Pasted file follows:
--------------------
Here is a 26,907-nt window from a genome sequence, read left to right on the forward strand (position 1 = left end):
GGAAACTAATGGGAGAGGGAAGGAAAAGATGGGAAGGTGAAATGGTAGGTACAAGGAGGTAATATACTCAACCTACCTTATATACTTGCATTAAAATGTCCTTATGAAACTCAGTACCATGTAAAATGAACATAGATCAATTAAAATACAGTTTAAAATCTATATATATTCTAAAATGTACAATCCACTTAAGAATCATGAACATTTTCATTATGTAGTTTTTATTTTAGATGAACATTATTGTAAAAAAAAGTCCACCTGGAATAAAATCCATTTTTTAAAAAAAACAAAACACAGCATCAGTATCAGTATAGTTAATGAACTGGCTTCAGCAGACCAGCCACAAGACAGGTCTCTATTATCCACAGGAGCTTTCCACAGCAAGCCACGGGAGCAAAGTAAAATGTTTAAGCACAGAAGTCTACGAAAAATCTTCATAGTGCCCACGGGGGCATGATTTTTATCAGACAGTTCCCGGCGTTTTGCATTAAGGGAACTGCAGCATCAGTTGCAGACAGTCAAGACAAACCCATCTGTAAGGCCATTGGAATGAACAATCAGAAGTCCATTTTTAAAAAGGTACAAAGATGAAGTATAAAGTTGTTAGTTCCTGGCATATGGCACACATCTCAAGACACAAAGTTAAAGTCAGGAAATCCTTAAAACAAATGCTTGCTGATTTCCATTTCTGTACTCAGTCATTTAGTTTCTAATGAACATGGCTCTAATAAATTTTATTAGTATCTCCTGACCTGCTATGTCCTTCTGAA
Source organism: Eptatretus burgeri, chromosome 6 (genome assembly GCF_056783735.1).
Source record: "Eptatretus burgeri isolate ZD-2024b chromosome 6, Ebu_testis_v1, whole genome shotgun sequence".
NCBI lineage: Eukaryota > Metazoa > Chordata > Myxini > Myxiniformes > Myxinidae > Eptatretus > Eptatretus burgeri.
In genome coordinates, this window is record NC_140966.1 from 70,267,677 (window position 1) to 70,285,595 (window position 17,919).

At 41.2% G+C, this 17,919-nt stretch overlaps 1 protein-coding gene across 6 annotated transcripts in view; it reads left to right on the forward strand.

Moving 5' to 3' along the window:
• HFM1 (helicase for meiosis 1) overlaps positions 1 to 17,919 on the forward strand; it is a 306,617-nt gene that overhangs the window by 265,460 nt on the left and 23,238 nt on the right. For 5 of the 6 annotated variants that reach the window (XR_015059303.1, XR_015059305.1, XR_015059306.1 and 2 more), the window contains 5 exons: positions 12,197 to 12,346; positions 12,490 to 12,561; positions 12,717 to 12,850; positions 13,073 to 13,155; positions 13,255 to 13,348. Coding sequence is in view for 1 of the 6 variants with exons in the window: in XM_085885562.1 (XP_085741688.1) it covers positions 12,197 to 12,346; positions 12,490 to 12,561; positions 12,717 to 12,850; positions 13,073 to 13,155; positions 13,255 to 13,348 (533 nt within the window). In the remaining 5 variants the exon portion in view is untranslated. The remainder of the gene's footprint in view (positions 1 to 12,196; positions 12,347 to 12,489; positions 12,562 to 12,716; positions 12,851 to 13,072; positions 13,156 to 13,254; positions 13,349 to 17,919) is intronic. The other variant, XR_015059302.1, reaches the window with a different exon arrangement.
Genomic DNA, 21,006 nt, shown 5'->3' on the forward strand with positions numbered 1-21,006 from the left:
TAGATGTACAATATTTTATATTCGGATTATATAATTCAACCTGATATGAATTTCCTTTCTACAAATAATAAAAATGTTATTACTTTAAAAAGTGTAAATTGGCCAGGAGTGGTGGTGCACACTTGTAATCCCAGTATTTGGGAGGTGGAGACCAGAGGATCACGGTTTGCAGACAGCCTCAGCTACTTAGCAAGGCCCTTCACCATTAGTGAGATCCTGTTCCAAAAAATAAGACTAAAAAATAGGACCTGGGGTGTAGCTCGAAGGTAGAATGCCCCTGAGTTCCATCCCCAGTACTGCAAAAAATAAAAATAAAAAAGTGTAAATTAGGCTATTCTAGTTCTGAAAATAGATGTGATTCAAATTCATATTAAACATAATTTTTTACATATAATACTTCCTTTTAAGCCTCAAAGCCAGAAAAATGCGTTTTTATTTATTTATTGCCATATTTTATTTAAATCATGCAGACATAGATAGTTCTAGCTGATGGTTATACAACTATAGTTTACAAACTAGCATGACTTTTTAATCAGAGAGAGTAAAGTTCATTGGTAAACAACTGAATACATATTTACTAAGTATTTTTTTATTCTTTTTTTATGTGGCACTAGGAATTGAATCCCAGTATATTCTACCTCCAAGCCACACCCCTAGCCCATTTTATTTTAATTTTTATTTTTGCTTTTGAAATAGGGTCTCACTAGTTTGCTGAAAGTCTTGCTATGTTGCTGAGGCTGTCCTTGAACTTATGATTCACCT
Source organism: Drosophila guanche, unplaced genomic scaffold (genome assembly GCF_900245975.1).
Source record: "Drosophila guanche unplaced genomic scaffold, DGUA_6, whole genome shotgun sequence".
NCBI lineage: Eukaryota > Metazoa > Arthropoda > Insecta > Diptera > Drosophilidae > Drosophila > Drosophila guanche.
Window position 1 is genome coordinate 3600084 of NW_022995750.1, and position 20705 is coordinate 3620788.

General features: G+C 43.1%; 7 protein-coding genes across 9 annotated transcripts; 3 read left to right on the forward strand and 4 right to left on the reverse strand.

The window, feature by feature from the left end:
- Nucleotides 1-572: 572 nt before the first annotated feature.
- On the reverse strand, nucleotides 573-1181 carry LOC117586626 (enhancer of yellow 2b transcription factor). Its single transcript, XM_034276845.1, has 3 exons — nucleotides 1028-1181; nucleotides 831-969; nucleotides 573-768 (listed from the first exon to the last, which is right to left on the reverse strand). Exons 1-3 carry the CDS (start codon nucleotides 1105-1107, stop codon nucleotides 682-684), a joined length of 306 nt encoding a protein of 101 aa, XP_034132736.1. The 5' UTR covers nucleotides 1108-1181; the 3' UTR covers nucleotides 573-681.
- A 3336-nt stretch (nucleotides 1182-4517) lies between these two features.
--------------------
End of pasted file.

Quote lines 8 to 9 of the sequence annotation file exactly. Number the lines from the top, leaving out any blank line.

Moving 5' to 3' along the window:
• HFM1 (helicase for meiosis 1) overlaps positions 1 to 17,919 on the forward strand; it is a 306,617-nt gene that overhangs the window by 265,460 nt on the left and 23,238 nt on the right. For 5 of the 6 annotated variants that reach the window (XR_015059303.1, XR_015059305.1, XR_015059306.1 and 2 more), the window contains 5 exons: positions 12,197 to 12,346; positions 12,490 to 12,561; positions 12,717 to 12,850; positions 13,073 to 13,155; positions 13,255 to 13,348. Coding sequence is in view for 1 of the 6 variants with exons in the window: in XM_085885562.1 (XP_085741688.1) it covers positions 12,197 to 12,346; positions 12,490 to 12,561; positions 12,717 to 12,850; positions 13,073 to 13,155; positions 13,255 to 13,348 (533 nt within the window). In the remaining 5 variants the exon portion in view is untranslated. The remainder of the gene's footprint in view (positions 1 to 12,196; positions 12,347 to 12,489; positions 12,562 to 12,716; positions 12,851 to 13,072; positions 13,156 to 13,254; positions 13,349 to 17,919) is intronic. The other variant, XR_015059302.1, reaches the window with a different exon arrangement.